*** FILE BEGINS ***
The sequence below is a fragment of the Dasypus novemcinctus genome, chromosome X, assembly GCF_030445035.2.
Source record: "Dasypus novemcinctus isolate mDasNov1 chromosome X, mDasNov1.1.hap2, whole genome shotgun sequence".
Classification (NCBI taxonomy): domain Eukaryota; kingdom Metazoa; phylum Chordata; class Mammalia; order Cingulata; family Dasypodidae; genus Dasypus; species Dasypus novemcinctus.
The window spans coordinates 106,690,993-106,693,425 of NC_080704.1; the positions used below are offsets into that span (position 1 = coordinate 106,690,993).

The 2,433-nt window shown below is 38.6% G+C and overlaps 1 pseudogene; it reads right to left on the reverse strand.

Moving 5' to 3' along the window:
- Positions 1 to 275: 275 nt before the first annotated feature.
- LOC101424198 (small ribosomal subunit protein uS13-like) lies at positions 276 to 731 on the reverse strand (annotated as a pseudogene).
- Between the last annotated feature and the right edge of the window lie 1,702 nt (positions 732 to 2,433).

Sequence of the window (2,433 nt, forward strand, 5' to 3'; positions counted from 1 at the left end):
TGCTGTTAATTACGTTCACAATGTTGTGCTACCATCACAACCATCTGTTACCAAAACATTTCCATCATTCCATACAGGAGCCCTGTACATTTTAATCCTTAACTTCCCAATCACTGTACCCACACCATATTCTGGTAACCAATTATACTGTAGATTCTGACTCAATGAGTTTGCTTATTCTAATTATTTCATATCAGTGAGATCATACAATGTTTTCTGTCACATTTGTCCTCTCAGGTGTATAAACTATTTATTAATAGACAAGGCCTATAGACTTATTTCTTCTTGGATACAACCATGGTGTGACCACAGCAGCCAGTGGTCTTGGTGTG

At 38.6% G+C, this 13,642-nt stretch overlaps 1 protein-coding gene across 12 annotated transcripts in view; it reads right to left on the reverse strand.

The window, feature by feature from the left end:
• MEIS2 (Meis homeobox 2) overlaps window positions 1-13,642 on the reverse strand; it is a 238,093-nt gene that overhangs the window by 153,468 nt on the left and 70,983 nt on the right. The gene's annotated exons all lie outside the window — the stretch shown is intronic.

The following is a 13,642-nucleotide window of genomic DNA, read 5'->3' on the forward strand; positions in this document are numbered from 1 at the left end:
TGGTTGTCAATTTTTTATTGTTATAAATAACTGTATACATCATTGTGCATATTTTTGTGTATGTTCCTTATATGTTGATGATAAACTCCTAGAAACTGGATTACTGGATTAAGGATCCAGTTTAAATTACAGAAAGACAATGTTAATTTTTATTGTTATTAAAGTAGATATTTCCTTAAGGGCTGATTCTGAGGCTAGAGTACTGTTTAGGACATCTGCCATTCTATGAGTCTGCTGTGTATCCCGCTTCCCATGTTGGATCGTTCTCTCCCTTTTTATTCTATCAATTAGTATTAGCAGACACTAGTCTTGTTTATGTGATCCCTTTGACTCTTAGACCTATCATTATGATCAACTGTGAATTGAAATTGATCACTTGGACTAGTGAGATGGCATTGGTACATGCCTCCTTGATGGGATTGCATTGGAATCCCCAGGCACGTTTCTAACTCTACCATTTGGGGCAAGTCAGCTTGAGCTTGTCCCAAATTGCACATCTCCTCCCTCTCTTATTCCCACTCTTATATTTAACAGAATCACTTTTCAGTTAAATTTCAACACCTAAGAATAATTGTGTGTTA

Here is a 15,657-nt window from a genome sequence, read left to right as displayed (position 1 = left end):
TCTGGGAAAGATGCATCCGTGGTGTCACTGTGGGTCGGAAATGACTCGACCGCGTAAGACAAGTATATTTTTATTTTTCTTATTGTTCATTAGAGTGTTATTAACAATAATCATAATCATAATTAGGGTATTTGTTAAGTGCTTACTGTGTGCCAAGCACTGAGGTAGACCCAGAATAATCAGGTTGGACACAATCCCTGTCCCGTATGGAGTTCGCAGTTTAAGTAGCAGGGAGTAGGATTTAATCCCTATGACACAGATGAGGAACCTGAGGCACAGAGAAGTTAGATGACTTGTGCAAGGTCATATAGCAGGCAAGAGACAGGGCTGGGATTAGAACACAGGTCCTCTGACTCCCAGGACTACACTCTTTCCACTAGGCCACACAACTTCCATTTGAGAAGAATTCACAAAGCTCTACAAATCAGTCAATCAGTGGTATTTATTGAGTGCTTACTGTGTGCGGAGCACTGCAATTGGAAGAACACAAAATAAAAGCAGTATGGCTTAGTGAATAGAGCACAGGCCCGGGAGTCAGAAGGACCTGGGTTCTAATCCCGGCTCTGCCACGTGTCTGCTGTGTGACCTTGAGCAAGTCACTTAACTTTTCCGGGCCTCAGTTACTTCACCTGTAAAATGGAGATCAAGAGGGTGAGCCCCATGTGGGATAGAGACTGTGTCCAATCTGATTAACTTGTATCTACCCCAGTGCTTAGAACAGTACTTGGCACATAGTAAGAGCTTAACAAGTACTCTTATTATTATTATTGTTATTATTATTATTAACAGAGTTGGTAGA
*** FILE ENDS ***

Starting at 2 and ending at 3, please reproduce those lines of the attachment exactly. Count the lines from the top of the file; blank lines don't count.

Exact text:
Source record: "Dasypus novemcinctus isolate mDasNov1 chromosome X, mDasNov1.1.hap2, whole genome shotgun sequence".
Classification (NCBI taxonomy): domain Eukaryota; kingdom Metazoa; phylum Chordata; class Mammalia; order Cingulata; family Dasypodidae; genus Dasypus; species Dasypus novemcinctus.